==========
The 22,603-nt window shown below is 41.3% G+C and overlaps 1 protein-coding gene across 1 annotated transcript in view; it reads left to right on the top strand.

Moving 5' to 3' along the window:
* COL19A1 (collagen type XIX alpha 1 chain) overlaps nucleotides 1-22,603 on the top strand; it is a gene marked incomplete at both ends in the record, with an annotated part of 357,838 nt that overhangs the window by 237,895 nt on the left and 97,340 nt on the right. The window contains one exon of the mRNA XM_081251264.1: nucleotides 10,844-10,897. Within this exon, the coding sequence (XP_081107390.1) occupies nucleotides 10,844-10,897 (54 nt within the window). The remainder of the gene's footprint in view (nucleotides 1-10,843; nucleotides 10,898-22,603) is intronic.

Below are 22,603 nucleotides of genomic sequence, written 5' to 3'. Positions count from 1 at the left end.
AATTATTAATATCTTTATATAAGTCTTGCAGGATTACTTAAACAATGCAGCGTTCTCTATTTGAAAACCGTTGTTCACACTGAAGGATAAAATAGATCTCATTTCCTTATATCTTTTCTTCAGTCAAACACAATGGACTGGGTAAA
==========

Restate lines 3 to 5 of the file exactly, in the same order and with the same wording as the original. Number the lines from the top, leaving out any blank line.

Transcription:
* COL19A1 (collagen type XIX alpha 1 chain) overlaps nucleotides 1-22,603 on the top strand; it is a gene marked incomplete at both ends in the record, with an annotated part of 357,838 nt that overhangs the window by 237,895 nt on the left and 97,340 nt on the right. The window contains one exon of the mRNA XM_081251264.1: nucleotides 10,844-10,897. Within this exon, the coding sequence (XP_081107390.1) occupies nucleotides 10,844-10,897 (54 nt within the window). The remainder of the gene's footprint in view (nucleotides 1-10,843; nucleotides 10,898-22,603) is intronic.

Below are 22,603 nucleotides of genomic sequence, written 5' to 3'. Positions count from 1 at the left end.
AATTATTAATATCTTTATATAAGTCTTGCAGGATTACTTAAACAATGCAGCGTTCTCTATTTGAAAACCGTTGTTCACACTGAAGGATAAAATAGATCTCATTTCCTTATATCTTTTCTTCAGTCAAACACAATGGACTGGGTAAA